The most important part of this was watching the games. I thought that being someone who watched the Sox on TV, I was part of an exclusive club of people (i.e., eastern New Englanders) who even had the opportunity to do this, and I thought I was setting myself apart from them by actually sitting on the couch and taking them in.

This is true in some ways, but I was mostly just bored. Chicken shit, chicken salad, etc.

It wasn’t until I got to college that the seeds for growing out of this were planted. Very early on, I met someone who is still a great friend who said the thing he loved about the Red Sox was that he didn’t have to watch them on television at all to follow them closely, provided he read the box scores and articles. I had heard this argument before, but I thought it was outdated. Worse yet, I thought this was a dereliction of duty. Like me, he grew up in southeastern Massachusetts, and I couldn’t understand why he thought this was okay, and probably told him as much.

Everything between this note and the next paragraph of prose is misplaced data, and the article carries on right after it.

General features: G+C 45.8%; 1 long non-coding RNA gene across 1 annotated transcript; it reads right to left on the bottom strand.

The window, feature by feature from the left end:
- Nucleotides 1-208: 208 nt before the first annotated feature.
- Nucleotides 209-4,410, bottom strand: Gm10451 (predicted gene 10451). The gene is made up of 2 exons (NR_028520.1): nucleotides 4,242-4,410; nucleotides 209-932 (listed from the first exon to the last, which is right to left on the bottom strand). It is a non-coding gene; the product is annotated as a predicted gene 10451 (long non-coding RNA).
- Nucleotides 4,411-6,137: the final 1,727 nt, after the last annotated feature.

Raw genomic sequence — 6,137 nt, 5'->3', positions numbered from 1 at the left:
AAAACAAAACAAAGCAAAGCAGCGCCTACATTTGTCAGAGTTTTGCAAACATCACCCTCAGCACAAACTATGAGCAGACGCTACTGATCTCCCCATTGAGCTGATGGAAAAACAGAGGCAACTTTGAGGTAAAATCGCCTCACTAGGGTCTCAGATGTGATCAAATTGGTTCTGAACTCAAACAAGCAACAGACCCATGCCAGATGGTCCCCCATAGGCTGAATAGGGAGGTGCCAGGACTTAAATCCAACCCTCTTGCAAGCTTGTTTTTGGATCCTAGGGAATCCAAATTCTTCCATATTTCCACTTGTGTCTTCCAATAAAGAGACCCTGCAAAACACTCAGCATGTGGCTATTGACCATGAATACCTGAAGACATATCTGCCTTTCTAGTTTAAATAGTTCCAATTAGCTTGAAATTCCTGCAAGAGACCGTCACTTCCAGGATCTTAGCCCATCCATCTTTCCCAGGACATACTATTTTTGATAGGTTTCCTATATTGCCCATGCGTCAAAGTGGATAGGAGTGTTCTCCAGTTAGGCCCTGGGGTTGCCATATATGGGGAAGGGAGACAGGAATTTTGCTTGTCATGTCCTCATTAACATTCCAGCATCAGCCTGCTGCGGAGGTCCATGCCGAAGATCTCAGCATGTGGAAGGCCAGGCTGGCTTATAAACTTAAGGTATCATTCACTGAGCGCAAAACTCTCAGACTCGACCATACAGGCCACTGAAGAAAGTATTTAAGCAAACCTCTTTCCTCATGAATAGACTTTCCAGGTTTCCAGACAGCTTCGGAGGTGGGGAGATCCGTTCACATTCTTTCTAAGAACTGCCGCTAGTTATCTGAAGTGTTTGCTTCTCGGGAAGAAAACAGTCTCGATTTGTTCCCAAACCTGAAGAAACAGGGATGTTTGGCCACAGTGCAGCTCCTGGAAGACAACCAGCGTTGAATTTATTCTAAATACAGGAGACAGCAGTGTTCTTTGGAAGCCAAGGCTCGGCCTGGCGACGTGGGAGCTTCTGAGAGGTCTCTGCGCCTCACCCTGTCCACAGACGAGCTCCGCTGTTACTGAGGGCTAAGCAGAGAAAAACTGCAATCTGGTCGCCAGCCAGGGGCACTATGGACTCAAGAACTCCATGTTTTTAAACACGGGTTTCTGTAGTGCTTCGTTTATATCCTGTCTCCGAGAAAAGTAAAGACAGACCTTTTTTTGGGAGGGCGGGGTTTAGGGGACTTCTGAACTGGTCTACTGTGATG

I was performing, of course, but so was he: it was the mating dance of the Massholes.

He would go on to, a decade or so later, teach a class about this very sort of thing, called “Male Fantasy Sports” -- not like, Fantasy Sports, but fantasy sports; specifically, how males tended to interlock their identities with the sports teams around them. It is not a stretch to say he was investigating himself. I wish I had sat in on the class, but by then I was long gone.

It was around this time that it was no longer necessary to be in New England to watch the Red Sox on a regular basis, with the early predecessors to making their way onto cable systems. It was also around this time the Red Sox became national darlings and won the first of three World Series titles. And so it was around this time that my conception of what it meant to be a fan began to unravel.